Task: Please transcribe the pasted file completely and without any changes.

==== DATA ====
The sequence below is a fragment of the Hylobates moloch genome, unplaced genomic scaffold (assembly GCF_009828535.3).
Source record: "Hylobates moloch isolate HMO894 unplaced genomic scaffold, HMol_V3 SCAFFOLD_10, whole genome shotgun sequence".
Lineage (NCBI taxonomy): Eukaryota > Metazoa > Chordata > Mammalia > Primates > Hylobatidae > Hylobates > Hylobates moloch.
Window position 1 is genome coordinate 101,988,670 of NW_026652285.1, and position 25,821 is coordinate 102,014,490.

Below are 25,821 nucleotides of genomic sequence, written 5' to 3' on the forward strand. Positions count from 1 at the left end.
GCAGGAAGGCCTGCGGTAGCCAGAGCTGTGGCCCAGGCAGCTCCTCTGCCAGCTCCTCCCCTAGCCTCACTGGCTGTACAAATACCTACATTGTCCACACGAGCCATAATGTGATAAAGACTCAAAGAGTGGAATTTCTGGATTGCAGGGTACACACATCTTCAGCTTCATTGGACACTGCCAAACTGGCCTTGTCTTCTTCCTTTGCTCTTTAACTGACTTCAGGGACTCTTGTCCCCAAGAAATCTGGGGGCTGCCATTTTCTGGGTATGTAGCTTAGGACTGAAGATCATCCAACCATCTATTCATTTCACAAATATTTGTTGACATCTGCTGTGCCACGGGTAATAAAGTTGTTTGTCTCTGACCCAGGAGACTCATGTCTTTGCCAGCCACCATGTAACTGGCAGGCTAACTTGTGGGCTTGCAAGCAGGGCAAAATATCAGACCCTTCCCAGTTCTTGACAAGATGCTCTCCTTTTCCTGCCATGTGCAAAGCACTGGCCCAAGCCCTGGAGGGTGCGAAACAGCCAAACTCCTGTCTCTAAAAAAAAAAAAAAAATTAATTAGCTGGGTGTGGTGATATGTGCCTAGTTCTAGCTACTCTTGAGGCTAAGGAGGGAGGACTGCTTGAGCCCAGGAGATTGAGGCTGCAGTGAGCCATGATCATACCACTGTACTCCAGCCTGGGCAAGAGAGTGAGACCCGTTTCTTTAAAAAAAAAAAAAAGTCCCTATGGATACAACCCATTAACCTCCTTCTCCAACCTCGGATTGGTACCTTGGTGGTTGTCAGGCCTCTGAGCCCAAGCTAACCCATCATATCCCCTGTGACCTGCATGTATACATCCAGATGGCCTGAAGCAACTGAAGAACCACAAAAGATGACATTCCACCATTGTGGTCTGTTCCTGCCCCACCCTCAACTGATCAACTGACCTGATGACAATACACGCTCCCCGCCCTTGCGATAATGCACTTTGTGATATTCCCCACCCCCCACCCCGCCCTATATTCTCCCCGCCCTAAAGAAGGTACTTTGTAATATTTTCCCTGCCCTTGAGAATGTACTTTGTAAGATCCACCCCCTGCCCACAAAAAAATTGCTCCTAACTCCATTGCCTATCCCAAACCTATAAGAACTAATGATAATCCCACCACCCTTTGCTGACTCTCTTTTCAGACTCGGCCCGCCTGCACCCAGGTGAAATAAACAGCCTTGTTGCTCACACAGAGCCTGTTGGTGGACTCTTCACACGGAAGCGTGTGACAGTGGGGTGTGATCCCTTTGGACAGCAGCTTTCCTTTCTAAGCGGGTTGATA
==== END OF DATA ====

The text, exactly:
The sequence below is a fragment of the Hylobates moloch genome, unplaced genomic scaffold (assembly GCF_009828535.3).
Source record: "Hylobates moloch isolate HMO894 unplaced genomic scaffold, HMol_V3 SCAFFOLD_10, whole genome shotgun sequence".
Lineage (NCBI taxonomy): Eukaryota > Metazoa > Chordata > Mammalia > Primates > Hylobatidae > Hylobates > Hylobates moloch.
Window position 1 is genome coordinate 101,988,670 of NW_026652285.1, and position 25,821 is coordinate 102,014,490.

Below are 25,821 nucleotides of genomic sequence, written 5' to 3' on the forward strand. Positions count from 1 at the left end.
GCAGGAAGGCCTGCGGTAGCCAGAGCTGTGGCCCAGGCAGCTCCTCTGCCAGCTCCTCCCCTAGCCTCACTGGCTGTACAAATACCTACATTGTCCACACGAGCCATAATGTGATAAAGACTCAAAGAGTGGAATTTCTGGATTGCAGGGTACACACATCTTCAGCTTCATTGGACACTGCCAAACTGGCCTTGTCTTCTTCCTTTGCTCTTTAACTGACTTCAGGGACTCTTGTCCCCAAGAAATCTGGGGGCTGCCATTTTCTGGGTATGTAGCTTAGGACTGAAGATCATCCAACCATCTATTCATTTCACAAATATTTGTTGACATCTGCTGTGCCACGGGTAATAAAGTTGTTTGTCTCTGACCCAGGAGACTCATGTCTTTGCCAGCCACCATGTAACTGGCAGGCTAACTTGTGGGCTTGCAAGCAGGGCAAAATATCAGACCCTTCCCAGTTCTTGACAAGATGCTCTCCTTTTCCTGCCATGTGCAAAGCACTGGCCCAAGCCCTGGAGGGTGCGAAACAGCCAAACTCCTGTCTCTAAAAAAAAAAAAAAAATTAATTAGCTGGGTGTGGTGATATGTGCCTAGTTCTAGCTACTCTTGAGGCTAAGGAGGGAGGACTGCTTGAGCCCAGGAGATTGAGGCTGCAGTGAGCCATGATCATACCACTGTACTCCAGCCTGGGCAAGAGAGTGAGACCCGTTTCTTTAAAAAAAAAAAAAAGTCCCTATGGATACAACCCATTAACCTCCTTCTCCAACCTCGGATTGGTACCTTGGTGGTTGTCAGGCCTCTGAGCCCAAGCTAACCCATCATATCCCCTGTGACCTGCATGTATACATCCAGATGGCCTGAAGCAACTGAAGAACCACAAAAGATGACATTCCACCATTGTGGTCTGTTCCTGCCCCACCCTCAACTGATCAACTGACCTGATGACAATACACGCTCCCCGCCCTTGCGATAATGCACTTTGTGATATTCCCCACCCCCCACCCCGCCCTATATTCTCCCCGCCCTAAAGAAGGTACTTTGTAATATTTTCCCTGCCCTTGAGAATGTACTTTGTAAGATCCACCCCCTGCCCACAAAAAAATTGCTCCTAACTCCATTGCCTATCCCAAACCTATAAGAACTAATGATAATCCCACCACCCTTTGCTGACTCTCTTTTCAGACTCGGCCCGCCTGCACCCAGGTGAAATAAACAGCCTTGTTGCTCACACAGAGCCTGTTGGTGGACTCTTCACACGGAAGCGTGTGACAGTGGGGTGTGATCCCTTTGGACAGCAGCTTTCCTTTCTAAGCGGGTTGATA